Monday, November 11, 2013

175. Audiobooks on Rainy Days

There were some days when I would wake up and know for certain that it was going to rain. We couldn't access weather reports, so we didn't usually know what was in store for us. However, as my body began to settle into the habitat of the wild, so did my mind settle into a heightened understanding of small hints and clues about what the sky was going to do. I wasn't consciously aware of the little things that my mind was picking up on, but they would all secretly coalesce into an overall, basic understanding: Either I'm going to be soaked with rain or soaked with sweat. I was like the elderly wise woman in storybooks whose old bones could tell when the thunder was coming.

Hiking in the rain was often thrilling, but that will be its own post. Today we're going to talk about the days when the rain was simply wet. The days when no matter what we did, absolutely everything we owned got as wet as if it had been thrown overboard into the middle of the ocean, immediately snagged by a giant squid and dragged down to the echoing depths of the deep sea. Those were the days when hiking became only marching. The days with no views to speak of, as the sky blurred itself into a muted gray blanket. The days when the idea of getting out of your tent felt like willingly walking the plank.

Not everyone brings an mp3 player with them on the trail, and I completely respect that. I think I would have survived just fine without one. If I had hiked in the 1980's and my only option was to bring a walkman and a suitcase of cassettes, I would have abstained and been perfectly happy. But if I had hiked in the 1880's, I would have possibly considered hiking with a phonograph and a set of gramophones. Just because. When your pack already weighs 100 pounds because it's the 19th century, what's another 75 pounds of pack weight?

I found that having an mp3 player was sometimes exactly what I needed to keep my brain functioning. I rarely listened to it because I wanted to save it for when I really needed it.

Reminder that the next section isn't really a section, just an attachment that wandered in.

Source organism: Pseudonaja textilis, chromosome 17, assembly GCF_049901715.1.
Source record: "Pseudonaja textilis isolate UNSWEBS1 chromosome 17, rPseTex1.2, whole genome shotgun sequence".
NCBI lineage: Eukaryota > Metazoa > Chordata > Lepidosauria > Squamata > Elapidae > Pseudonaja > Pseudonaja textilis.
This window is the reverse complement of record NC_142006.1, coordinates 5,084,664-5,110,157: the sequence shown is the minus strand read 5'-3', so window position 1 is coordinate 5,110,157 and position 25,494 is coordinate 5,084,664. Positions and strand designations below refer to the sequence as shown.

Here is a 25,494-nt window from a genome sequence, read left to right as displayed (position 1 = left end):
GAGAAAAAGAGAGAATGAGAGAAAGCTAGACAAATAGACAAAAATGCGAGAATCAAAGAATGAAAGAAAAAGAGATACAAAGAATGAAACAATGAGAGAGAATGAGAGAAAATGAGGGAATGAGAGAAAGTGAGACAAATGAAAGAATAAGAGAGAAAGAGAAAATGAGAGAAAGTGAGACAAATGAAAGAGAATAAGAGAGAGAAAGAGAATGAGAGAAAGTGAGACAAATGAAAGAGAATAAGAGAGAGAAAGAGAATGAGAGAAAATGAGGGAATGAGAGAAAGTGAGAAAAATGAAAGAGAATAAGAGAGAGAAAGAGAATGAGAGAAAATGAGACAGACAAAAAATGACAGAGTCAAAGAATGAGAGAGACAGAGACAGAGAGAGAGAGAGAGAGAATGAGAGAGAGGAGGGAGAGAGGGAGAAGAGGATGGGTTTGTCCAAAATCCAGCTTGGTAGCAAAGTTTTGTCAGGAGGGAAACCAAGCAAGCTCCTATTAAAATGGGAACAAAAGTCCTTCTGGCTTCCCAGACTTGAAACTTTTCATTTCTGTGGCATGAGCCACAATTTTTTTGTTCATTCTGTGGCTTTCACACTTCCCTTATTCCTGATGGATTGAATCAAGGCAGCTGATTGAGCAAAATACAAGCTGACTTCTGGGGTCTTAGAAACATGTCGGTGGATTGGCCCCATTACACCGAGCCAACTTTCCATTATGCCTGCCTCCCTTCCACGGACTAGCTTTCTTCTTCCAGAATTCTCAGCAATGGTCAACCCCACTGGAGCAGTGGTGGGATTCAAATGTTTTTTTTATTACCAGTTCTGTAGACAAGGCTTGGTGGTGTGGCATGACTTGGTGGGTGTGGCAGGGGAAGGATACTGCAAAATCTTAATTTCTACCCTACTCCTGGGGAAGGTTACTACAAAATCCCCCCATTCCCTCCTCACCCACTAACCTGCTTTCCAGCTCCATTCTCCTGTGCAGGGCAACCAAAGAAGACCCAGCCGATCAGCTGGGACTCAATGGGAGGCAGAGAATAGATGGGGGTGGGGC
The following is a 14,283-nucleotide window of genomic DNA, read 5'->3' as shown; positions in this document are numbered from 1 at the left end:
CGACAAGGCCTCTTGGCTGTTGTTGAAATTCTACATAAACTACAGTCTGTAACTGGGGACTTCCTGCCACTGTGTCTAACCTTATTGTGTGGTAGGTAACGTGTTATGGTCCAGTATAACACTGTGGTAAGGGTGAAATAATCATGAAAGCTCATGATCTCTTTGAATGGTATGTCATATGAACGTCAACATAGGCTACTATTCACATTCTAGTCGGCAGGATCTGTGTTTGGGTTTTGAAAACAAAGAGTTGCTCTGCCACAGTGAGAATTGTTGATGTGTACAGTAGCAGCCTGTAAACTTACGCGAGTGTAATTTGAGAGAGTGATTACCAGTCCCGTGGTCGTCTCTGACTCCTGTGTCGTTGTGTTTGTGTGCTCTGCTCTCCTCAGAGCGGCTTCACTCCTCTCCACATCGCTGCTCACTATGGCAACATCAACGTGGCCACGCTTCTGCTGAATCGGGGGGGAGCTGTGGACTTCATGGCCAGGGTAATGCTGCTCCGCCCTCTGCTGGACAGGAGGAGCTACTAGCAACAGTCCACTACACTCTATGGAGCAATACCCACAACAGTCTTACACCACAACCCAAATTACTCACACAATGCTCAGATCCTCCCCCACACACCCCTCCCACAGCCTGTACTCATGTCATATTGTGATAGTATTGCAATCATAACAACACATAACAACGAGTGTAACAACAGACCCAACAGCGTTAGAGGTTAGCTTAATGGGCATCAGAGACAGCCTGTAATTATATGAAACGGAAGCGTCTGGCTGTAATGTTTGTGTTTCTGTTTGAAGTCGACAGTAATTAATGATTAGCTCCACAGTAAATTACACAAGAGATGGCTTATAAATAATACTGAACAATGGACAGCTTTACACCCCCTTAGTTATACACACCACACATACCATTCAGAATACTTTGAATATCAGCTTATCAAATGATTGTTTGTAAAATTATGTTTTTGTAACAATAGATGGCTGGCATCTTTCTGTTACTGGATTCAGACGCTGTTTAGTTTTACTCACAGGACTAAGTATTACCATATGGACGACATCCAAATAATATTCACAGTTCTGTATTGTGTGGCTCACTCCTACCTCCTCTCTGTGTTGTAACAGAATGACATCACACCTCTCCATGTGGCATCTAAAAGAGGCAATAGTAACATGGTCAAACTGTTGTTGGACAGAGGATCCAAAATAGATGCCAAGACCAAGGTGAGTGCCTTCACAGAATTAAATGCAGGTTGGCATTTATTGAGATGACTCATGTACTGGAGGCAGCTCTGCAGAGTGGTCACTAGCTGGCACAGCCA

The mp3 player became a respite from the trail; a few hours of escape. And there were only a few times when I needed that escape. Being able to sink my mind into a story being dramatically read to me was sometimes exactly what I needed. It kept me from ever letting those bad days days become potential quitting days. In fact, I don't even want to call them bad days. I'll call them slump days. Because that's the sound it would make it my head as I would trudge through the mud. Slump. Slump. Slump.

I actually had very little music on my mp3 player, mostly I had only audiobooks. I also, strangely, didn't download any podcasts. Mostly it was just books I had wanted to read. I wanted to have just enough to carry me through the trail for the times I needed it - and not so much that I would be tempted to constantly have my headphones in and miss the sounds of the natural world around me. Sounds such as my own heavy breathing and nearby thru-hikers belching. Humans are beautiful creatures.

Here are the audiobooks I "read" while on trail! It may seem like a lot, but I'll remind you: it was 6 months! So time spent listening wasn't that high. I liked all of them quite a lot.

1. Middlesex by Jeffrey Eugenides
2. Ender's Game by Orson Scott Card
3. Ender's Shadow by Orson Scott Card
4. Bossy Pants by Tina Fey
5. The Long Dark Tea Time of the Soul by Douglas Adams
6. The Eyre Affair by Jasper Fforde
7. Lost in a Good Book by Jasper Fforde

Since finishing the trail I have continued to read the Thursday Next series by Jasper Fforde, as well as the Ender-verse series. 

There is something wonderful about an audiobook. Reading is the best, of course. But the very beginning of human interaction and community began with storytelling. When a story is being given to you, not just through the written word, but the spoken word, there is a different bridge to imagination. A bridge that can, just for a little while, take you out of your rain-soaked, dirty, gross thru-hiker life and transport you to the stars.

Clever Girl 

1 comment:

  1. The Long Dark Tea Time of the Soul, read by the author Douglas Adams, is one of the best audio books of all time. Loved the calculator that was fully functional up to the number 4, after which it simply showed "a suffusion of yellow." Many things in life would be better portrayed as a suffusion of yellow...